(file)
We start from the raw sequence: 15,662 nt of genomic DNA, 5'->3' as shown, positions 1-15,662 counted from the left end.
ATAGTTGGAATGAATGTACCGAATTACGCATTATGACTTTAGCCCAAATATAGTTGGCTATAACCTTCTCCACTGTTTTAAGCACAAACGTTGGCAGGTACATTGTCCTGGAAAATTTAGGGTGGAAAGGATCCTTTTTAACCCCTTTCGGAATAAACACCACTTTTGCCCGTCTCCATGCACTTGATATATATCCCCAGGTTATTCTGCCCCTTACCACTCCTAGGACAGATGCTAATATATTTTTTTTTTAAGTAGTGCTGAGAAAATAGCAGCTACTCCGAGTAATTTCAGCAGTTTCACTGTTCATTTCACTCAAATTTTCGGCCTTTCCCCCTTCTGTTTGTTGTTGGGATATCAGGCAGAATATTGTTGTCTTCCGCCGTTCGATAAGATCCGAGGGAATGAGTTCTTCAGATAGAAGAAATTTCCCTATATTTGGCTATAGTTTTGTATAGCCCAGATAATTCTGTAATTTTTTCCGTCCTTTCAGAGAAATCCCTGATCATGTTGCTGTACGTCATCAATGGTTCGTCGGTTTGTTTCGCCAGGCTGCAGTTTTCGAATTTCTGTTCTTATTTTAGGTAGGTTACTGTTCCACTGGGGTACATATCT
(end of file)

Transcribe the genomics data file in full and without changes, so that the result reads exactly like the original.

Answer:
We start from the raw sequence: 15,662 nt of genomic DNA, 5'->3' as shown, positions 1-15,662 counted from the left end.
ATAGTTGGAATGAATGTACCGAATTACGCATTATGACTTTAGCCCAAATATAGTTGGCTATAACCTTCTCCACTGTTTTAAGCACAAACGTTGGCAGGTACATTGTCCTGGAAAATTTAGGGTGGAAAGGATCCTTTTTAACCCCTTTCGGAATAAACACCACTTTTGCCCGTCTCCATGCACTTGATATATATCCCCAGGTTATTCTGCCCCTTACCACTCCTAGGACAGATGCTAATATATTTTTTTTTTAAGTAGTGCTGAGAAAATAGCAGCTACTCCGAGTAATTTCAGCAGTTTCACTGTTCATTTCACTCAAATTTTCGGCCTTTCCCCCTTCTGTTTGTTGTTGGGATATCAGGCAGAATATTGTTGTCTTCCGCCGTTCGATAAGATCCGAGGGAATGAGTTCTTCAGATAGAAGAAATTTCCCTATATTTGGCTATAGTTTTGTATAGCCCAGATAATTCTGTAATTTTTTCCGTCCTTTCAGAGAAATCCCTGATCATGTTGCTGTACGTCATCAATGGTTCGTCGGTTTGTTTCGCCAGGCTGCAGTTTTCGAATTTCTGTTCTTATTTTAGGTAGGTTACTGTTCCACTGGGGTACATATCT